Eight tubes, every one electric, "all you ever dreamed of posessing"

This snippet of advertising copy from the Oct. 20, 1928, New Yorker touted a "combination electrical 8-tube radio and electrical phonograph," the Amrad Opera, featuring a hand-carved cabinet "consisting mostly of exquisite walnut veneers" and priced at around $830.

Slick and fat with advertising, the issue ran 104 pages - included a piece on "what's wrong with newspapers today" (verdict: they're mostly filled with junk) and (O'Reilly please note) noted that in some obscure and unnamed African tribe males are occasionally known to marry trees.

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Discovering the mother lode of convenience on a street named Federal

On my way to pick up a loaf of bread at the real bakery, not one of the pretend ones, this morning I came upon the very epicenter of convenience. It's located in a parking meter on Federal Street. There one can acquire 15 minutes of parking time for a nickel or - for one's convenience - a dime. But wait! There's more! For even more convenience - the ultimate in convenience, convenience's nuclear option - that selfsame 15 minutes may be had for a quarter! How convenient is that, I ask?

Needless to say, I dropped two bits in the slot and the convenience was overwhelming - so overwhelming, in fact, I bought a brownie too.

Chocolate espresso. It just doesn't get more convenient than that.

If I ever get another quarter I'm going back.

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Empire just gets better and better - can Utopia be far off?

If you've been paying attention here (if you haven't: tut, tut) you've noticed a new Technorati tag appearing at the bottom of one or two (counting this one) recent items: "books." It's been added to mark the occasions when our Literature And Other Tomfoolery Editor notices one - a book, that is - and deigns to comment. Not that we ever expect to carry proper "book reviews" like those penned by Gen. JC Christian, patriot, who opines at Amazon.com - for example, herewith noted, his comments on Fred Barnes' recent effort, "Rebel in Chief."

For your continuing convenience there is a link to the General's blog, Jesus' General, on the blogroll of our own sibling YAME blog, House of Horrors.

Nor, loyal reader, is adding a new "books" tag the least of the Empire's recent improvements. On the technology front, YAME has installed a new, higher radar so more stuff can fly under it - all part of our effort to concern ourselves with only the most altitudinous of affairs.

Is that better and better, or is it not.

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Yo, Molly

Molly rocks. Here's why.

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"Chatter," the book

"Inside the secret world of evesdropping." It's by Patrick Radden Keefe. And I'd call it an interesting, moderately useful read (or, in my case, listen - the audio version is well read).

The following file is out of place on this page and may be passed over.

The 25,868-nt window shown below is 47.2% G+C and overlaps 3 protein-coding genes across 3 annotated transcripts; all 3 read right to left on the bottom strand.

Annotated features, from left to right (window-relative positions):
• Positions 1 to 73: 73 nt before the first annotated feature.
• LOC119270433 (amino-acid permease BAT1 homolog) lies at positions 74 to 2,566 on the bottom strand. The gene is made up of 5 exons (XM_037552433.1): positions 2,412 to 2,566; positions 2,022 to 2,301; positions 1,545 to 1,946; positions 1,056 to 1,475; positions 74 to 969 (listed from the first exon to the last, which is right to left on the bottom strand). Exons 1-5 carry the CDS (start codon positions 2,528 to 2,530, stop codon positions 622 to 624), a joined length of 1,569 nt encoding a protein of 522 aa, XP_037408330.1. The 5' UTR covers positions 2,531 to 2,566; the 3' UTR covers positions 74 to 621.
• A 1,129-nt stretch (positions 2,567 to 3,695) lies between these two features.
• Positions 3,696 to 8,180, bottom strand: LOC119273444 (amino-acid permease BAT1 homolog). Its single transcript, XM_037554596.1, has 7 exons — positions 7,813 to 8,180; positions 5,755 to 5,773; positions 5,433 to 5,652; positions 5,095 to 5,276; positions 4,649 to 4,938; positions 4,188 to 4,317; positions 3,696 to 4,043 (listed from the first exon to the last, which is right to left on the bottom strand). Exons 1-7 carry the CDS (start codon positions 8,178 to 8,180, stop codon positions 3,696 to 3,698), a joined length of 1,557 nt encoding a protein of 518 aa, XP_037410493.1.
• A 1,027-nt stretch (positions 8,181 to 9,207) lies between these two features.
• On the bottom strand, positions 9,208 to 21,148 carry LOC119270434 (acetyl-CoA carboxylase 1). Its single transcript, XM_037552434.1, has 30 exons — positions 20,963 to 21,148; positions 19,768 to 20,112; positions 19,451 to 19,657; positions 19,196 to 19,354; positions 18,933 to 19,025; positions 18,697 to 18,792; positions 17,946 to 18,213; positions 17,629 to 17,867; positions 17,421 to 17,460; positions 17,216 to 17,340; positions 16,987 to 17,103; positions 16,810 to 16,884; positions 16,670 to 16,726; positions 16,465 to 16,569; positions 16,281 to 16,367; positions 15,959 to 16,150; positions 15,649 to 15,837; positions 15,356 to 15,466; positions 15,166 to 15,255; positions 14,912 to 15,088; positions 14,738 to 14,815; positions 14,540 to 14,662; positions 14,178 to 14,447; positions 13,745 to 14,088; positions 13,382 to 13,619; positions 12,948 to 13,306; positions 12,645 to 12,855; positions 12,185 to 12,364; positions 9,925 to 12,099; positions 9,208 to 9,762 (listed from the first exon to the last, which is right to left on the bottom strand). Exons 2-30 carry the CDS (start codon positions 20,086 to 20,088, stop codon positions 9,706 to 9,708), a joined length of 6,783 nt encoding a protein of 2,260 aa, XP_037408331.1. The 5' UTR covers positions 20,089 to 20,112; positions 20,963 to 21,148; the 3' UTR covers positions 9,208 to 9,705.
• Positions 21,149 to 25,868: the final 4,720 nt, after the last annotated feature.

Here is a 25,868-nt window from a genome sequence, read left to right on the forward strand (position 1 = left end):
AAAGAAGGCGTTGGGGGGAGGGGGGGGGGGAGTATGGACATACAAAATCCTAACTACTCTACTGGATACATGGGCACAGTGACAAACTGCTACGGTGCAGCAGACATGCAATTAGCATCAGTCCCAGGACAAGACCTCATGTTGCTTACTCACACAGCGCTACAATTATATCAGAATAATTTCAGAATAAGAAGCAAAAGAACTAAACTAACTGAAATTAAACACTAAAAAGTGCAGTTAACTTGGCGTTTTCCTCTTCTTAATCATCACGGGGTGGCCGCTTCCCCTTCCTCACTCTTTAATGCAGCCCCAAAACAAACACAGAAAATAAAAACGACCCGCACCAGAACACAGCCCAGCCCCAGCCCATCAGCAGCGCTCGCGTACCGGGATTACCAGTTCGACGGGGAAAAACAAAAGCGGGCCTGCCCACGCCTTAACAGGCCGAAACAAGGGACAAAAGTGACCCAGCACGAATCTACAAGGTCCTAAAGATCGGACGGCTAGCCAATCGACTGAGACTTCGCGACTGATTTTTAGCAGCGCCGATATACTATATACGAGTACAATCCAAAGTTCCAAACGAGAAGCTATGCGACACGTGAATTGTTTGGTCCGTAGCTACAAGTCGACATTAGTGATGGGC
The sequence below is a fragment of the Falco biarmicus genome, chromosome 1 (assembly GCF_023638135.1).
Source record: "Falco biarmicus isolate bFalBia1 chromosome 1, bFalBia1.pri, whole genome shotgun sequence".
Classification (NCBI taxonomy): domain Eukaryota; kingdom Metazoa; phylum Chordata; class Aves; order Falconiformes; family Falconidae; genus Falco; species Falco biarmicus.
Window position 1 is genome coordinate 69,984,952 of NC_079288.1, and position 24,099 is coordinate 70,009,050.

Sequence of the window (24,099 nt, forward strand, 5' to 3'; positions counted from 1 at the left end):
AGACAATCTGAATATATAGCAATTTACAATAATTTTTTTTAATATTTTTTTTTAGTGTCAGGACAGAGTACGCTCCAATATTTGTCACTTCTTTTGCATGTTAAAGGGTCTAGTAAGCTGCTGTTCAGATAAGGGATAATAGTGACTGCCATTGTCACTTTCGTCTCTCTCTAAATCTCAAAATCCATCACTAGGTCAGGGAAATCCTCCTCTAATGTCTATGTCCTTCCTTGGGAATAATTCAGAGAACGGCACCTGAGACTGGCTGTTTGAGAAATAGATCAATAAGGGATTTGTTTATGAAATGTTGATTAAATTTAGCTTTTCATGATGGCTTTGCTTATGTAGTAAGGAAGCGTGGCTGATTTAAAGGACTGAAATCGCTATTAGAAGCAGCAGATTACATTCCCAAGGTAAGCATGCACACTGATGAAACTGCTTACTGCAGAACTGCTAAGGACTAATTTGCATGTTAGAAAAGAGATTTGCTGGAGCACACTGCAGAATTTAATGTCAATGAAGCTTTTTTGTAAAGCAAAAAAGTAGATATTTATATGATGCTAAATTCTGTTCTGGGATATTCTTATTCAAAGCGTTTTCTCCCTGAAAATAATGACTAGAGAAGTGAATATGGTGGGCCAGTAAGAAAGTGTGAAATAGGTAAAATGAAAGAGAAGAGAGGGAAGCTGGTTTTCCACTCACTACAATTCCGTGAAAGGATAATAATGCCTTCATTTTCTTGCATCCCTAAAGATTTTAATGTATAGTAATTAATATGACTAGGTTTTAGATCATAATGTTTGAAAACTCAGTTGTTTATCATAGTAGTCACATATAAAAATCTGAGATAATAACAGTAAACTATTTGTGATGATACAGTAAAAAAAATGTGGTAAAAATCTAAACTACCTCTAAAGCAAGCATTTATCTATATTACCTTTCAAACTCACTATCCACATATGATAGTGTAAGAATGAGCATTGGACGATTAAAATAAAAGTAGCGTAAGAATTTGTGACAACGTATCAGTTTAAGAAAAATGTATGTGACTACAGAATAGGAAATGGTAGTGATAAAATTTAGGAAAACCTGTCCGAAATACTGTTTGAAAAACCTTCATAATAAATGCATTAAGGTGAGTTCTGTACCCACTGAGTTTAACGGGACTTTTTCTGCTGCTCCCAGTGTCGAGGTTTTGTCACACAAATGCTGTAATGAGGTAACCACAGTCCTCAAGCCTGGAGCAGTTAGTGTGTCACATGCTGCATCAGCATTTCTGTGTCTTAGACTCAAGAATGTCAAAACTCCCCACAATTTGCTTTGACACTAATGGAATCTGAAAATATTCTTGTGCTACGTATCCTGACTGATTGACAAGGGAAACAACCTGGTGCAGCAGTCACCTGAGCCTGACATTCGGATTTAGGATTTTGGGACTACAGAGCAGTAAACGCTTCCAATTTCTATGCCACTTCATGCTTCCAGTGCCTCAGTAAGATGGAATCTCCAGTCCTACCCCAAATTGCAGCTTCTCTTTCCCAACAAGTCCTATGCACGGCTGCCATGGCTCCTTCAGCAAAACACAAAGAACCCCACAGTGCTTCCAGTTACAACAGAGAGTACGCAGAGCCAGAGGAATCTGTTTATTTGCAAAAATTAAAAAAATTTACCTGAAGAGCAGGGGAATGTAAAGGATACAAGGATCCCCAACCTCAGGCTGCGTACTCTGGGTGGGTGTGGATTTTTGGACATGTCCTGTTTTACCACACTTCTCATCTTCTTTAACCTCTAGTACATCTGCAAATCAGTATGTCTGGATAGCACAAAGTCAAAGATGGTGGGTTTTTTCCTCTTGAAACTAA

"Chatter" doesn't shed any groundbreaking new light on the world of signals intelligence (SIGINT), nothing that would constitute a brilliant revelation in the current matter involving NSA intercepts by the Bush administration. But what it does do - and helpfully - is a good job at bringing together a myriad of already-known (by the cognizant) facts about communications intelligence and arranging them in a contextual whole. Keefe's viewpoint is what I'd call middle-of-the-road - he takes his subject seriously without becoming overly entranced by the paranoia on its fringes. And although his opinion differs from my own on some few points and he makes, to my personal knowledge, some few errors in reportage, Keefe's take on the subject is to be greatly preferred to the pop-news (or pop-net) rants now extant.

So if you're interested in the history and the practice of electronic intelligence gathering or if you're concerned about its application in our current world, I'd recommend this book.

Here's a link to it at Barnes & Noble if you're interested in finding out more about it.

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How to find stuff other people hide

Isn't that the problem, really, with a book about how to hide your secret stuff? Well, just a thought. In any event, if you've got something really secret and want to hide it where I'll be sure to find it here's just the book for you. (e sends along the link to an outfit called Loompanics which sells lots of other wacky books too - all at a steep discount, as it's going out of business. Could be a reason for that, but I won't speculate.)

Anyway you probably have some money left for buying books since you missed out on buying William Shatner's kidney stone. (You think I'm kidding but I'm not.)

By the way, on the subject of hiding stuff where other people can find it, I gave my class the sermonette on passwords today. And here's a little part of it for you: do not use a password somebody else has given you as an example. (Duh.)

Thinking on passwords seems always to be in flux. Here's the latest formulation (I've seen): at least 8 characters, containing at least one upper case and one lower case alpha character, one numeral, and one punctuation mark. And (New! Improved!) it's now OK to write it down and carry it around in your wallet or your purse (but don't write it on a sticky note and paste it to your monitor, please). If you write it down don't put the name of the account it goes with - just the password by itself.